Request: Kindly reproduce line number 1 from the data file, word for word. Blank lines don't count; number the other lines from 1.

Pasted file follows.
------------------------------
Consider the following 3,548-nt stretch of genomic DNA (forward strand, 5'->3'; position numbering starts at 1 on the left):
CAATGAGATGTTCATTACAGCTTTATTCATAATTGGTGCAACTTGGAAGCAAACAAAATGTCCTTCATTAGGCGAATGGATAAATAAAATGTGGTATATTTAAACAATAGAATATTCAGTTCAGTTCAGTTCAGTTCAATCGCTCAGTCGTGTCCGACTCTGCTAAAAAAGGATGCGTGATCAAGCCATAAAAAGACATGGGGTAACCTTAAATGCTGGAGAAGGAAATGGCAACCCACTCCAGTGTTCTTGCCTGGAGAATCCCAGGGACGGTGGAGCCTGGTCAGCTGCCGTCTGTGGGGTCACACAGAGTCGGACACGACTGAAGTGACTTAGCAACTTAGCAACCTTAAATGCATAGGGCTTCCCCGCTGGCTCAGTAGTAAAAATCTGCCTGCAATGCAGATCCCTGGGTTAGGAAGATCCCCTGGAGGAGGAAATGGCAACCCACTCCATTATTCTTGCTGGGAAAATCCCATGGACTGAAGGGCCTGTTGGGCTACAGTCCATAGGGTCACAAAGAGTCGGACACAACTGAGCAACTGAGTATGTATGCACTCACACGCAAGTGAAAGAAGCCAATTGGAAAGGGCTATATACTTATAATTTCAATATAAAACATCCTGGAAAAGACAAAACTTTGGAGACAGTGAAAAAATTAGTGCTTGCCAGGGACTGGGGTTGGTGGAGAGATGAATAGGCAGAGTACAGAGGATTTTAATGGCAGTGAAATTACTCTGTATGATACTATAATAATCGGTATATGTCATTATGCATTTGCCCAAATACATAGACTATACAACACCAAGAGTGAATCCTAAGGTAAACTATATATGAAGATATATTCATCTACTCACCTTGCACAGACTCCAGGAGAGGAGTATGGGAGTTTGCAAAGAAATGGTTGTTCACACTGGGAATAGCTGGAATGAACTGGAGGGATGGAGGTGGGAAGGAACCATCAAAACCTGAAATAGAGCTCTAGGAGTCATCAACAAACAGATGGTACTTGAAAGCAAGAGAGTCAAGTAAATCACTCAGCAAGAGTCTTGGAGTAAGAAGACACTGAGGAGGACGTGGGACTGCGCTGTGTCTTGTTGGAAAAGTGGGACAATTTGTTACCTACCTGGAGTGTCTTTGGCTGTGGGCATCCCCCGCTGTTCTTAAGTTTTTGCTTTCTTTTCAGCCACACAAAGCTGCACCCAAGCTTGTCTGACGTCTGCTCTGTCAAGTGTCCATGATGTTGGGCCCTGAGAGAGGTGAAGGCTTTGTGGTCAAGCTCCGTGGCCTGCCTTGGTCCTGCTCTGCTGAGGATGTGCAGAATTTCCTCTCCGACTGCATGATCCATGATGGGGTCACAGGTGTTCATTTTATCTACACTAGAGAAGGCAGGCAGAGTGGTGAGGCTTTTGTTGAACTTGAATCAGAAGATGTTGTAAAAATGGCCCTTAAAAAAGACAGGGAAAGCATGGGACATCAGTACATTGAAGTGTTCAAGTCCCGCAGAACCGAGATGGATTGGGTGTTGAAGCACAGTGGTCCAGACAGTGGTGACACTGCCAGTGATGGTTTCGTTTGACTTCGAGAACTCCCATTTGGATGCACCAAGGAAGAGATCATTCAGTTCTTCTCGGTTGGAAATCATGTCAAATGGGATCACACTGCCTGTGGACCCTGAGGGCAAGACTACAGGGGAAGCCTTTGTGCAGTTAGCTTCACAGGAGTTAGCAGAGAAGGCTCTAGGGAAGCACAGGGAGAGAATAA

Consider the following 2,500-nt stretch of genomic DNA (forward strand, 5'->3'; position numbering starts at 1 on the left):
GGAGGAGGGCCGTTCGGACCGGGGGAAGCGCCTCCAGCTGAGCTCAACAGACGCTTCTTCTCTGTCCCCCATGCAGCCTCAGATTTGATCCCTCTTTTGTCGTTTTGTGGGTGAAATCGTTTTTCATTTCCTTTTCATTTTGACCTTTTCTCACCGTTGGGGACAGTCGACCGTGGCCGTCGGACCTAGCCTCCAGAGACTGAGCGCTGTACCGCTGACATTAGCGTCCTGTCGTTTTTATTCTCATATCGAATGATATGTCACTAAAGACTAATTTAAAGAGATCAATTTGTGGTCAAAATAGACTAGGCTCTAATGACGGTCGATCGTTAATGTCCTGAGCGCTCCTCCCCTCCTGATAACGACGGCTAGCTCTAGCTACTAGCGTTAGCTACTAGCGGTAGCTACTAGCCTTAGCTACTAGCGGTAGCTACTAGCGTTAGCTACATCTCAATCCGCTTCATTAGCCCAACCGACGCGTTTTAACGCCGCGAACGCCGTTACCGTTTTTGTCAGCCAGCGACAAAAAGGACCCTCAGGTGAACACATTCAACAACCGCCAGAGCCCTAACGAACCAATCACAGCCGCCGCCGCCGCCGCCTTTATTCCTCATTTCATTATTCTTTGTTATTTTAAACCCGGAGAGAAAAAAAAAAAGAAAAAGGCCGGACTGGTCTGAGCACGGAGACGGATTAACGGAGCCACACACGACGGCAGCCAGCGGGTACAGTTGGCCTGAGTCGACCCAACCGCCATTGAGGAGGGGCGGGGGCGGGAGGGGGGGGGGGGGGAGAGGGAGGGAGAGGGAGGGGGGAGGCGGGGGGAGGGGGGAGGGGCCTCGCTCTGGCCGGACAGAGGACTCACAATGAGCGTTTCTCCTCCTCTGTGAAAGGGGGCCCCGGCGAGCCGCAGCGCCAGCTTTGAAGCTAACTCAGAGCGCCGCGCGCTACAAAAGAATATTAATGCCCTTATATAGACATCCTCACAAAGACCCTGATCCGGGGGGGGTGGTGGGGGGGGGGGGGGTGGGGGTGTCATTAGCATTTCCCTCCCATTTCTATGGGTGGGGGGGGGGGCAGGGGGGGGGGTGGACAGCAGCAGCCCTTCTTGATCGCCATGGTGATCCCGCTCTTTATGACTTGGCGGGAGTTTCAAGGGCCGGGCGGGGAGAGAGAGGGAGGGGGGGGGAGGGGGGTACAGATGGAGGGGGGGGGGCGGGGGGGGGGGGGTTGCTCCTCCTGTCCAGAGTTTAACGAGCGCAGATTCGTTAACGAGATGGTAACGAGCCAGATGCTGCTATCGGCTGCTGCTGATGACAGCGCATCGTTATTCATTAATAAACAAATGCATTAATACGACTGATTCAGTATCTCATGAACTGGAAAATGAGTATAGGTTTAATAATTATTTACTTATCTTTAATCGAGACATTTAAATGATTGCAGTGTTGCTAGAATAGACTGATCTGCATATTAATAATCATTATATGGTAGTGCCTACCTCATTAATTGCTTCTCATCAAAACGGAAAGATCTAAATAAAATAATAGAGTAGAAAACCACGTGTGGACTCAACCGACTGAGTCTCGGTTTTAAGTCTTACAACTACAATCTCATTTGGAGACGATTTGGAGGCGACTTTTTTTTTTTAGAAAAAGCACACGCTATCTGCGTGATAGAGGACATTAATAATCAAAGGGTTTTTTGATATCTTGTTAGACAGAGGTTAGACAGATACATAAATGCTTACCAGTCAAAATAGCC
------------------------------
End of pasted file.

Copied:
Consider the following 3,548-nt stretch of genomic DNA (forward strand, 5'->3'; position numbering starts at 1 on the left):